Gisbert L. Brunner has been reporting on watches since 1981
There are tough-guy watches and there’s a Panerai. In 1936, the watchmaker created the Radiomir for the Italian navy’s frogmen, using tech from the first true waterproof wristwatch: the Rolex Oyster with screw- locked crown. Over time, Panerai’s military timepieces grew in appeal among civilians and celebrities.
After Sylvester Stallone’s Luminor survived the rigors of his 1996 film Daylight, he gave friends autographed editions. One such recipient was Arnold Schwarzenegger, who wore it in his movie Eraser, ensuring its hard-man pedigree.
Epic is a word too often overused, but it’s perfectly justified when describing explorer Mike Horn. Arguably the most traveled man alive, Horn has solo-circumnavigated the equator without powered transport, trekked to the North Pole in perpetual winter darkness without dogs or motors, traveled the length of the Amazon by riverboard and lost fingertips to frostbite.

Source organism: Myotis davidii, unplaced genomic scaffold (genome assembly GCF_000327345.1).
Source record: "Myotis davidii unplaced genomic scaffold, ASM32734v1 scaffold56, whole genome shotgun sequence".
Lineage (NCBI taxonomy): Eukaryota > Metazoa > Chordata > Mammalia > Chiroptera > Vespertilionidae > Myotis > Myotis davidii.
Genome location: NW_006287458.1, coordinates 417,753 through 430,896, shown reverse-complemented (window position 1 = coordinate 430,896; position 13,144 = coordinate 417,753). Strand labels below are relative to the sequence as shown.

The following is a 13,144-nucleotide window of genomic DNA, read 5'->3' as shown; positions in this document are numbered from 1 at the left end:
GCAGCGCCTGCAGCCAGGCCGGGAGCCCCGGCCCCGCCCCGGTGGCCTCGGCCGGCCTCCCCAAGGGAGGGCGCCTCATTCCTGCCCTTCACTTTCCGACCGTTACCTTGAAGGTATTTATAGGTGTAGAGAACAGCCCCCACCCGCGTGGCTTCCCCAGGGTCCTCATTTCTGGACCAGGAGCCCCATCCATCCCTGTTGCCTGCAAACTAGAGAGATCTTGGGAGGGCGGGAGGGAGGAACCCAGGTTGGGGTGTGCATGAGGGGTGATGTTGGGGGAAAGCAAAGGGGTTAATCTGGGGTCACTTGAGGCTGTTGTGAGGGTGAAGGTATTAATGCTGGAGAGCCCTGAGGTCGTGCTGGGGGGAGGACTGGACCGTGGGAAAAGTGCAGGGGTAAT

But his most epic feat began last May: a two-year solo circumnavigation of the globe via both poles. This watch, built specially by Panerai for Horn’s voyage, has a 47 mm titanium case, is water-resistant to 300m and houses a twin-barrel movement with a three-day power reserve. The run has been limited to 500 pieces; it’s unlikely the other 499 will endure quite the same thrashing.